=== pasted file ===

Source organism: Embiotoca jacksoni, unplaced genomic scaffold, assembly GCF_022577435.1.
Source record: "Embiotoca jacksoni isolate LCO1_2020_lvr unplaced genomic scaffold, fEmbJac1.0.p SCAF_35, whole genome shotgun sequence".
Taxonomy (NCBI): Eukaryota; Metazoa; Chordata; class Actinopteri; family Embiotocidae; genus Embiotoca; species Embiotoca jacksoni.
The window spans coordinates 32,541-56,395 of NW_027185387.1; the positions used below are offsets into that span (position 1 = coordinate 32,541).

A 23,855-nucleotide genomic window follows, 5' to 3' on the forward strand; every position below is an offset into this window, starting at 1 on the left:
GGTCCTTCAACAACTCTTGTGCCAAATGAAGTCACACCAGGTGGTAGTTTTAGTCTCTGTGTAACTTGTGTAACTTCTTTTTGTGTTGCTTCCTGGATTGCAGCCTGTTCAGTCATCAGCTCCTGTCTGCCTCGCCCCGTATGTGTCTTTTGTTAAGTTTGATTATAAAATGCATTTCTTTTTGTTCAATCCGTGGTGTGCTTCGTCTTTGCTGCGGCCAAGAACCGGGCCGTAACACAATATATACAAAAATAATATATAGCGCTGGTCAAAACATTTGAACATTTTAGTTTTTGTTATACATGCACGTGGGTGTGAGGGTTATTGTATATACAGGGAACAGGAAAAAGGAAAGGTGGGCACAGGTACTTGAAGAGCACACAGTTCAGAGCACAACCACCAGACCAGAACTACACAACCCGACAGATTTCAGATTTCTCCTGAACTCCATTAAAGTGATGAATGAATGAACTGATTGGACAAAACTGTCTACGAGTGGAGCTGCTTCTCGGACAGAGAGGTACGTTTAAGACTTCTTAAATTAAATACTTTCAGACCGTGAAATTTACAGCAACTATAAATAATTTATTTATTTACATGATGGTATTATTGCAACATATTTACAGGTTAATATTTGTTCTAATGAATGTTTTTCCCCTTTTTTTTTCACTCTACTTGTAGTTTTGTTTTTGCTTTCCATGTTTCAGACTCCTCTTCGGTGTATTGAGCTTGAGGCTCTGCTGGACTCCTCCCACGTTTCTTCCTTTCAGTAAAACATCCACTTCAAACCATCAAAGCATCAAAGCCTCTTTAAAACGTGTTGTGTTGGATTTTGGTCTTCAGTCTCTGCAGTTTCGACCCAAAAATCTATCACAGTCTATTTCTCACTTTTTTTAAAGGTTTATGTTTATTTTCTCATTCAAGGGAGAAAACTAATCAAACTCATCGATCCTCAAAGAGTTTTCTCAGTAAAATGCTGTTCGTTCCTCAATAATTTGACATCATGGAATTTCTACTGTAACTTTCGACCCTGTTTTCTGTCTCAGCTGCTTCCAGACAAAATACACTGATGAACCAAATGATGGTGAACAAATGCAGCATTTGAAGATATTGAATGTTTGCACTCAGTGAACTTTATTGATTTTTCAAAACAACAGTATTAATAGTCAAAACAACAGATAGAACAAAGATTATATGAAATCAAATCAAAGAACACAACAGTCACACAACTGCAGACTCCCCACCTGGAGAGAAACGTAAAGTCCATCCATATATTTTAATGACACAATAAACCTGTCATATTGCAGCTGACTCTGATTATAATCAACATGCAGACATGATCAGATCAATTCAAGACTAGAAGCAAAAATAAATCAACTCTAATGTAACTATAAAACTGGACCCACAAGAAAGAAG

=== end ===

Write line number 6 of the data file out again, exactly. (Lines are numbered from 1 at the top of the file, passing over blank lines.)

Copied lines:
GGTCCTTCAACAACTCTTGTGCCAAATGAAGTCACACCAGGTGGTAGTTTTAGTCTCTGTGTAACTTGTGTAACTTCTTTTTGTGTTGCTTCCTGGATTGCAGCCTGTTCAGTCATCAGCTCCTGTCTGCCTCGCCCCGTATGTGTCTTTTGTTAAGTTTGATTATAAAATGCATTTCTTTTTGTTCAATCCGTGGTGTGCTTCGTCTTTGCTGCGGCCAAGAACCGGGCCGTAACACAATATATACAAAAATAATATATAGCGCTGGTCAAAACATTTGAACATTTTAGTTTTTGTTATACATGCACGTGGGTGTGAGGGTTATTGTATATACAGGGAACAGGAAAAAGGAAAGGTGGGCACAGGTACTTGAAGAGCACACAGTTCAGAGCACAACCACCAGACCAGAACTACACAACCCGACAGATTTCAGATTTCTCCTGAACTCCATTAAAGTGATGAATGAATGAACTGATTGGACAAAACTGTCTACGAGTGGAGCTGCTTCTCGGACAGAGAGGTACGTTTAAGACTTCTTAAATTAAATACTTTCAGACCGTGAAATTTACAGCAACTATAAATAATTTATTTATTTACATGATGGTATTATTGCAACATATTTACAGGTTAATATTTGTTCTAATGAATGTTTTTCCCCTTTTTTTTTCACTCTACTTGTAGTTTTGTTTTTGCTTTCCATGTTTCAGACTCCTCTTCGGTGTATTGAGCTTGAGGCTCTGCTGGACTCCTCCCACGTTTCTTCCTTTCAGTAAAACATCCACTTCAAACCATCAAAGCATCAAAGCCTCTTTAAAACGTGTTGTGTTGGATTTTGGTCTTCAGTCTCTGCAGTTTCGACCCAAAAATCTATCACAGTCTATTTCTCACTTTTTTTAAAGGTTTATGTTTATTTTCTCATTCAAGGGAGAAAACTAATCAAACTCATCGATCCTCAAAGAGTTTTCTCAGTAAAATGCTGTTCGTTCCTCAATAATTTGACATCATGGAATTTCTACTGTAACTTTCGACCCTGTTTTCTGTCTCAGCTGCTTCCAGACAAAATACACTGATGAACCAAATGATGGTGAACAAATGCAGCATTTGAAGATATTGAATGTTTGCACTCAGTGAACTTTATTGATTTTTCAAAACAACAGTATTAATAGTCAAAACAACAGATAGAACAAAGATTATATGAAATCAAATCAAAGAACACAACAGTCACACAACTGCAGACTCCCCACCTGGAGAGAAACGTAAAGTCCATCCATATATTTTAATGACACAATAAACCTGTCATATTGCAGCTGACTCTGATTATAATCAACATGCAGACATGATCAGATCAATTCAAGACTAGAAGCAAAAATAAATCAACTCTAATGTAACTATAAAACTGGACCCACAAGAAAGAAG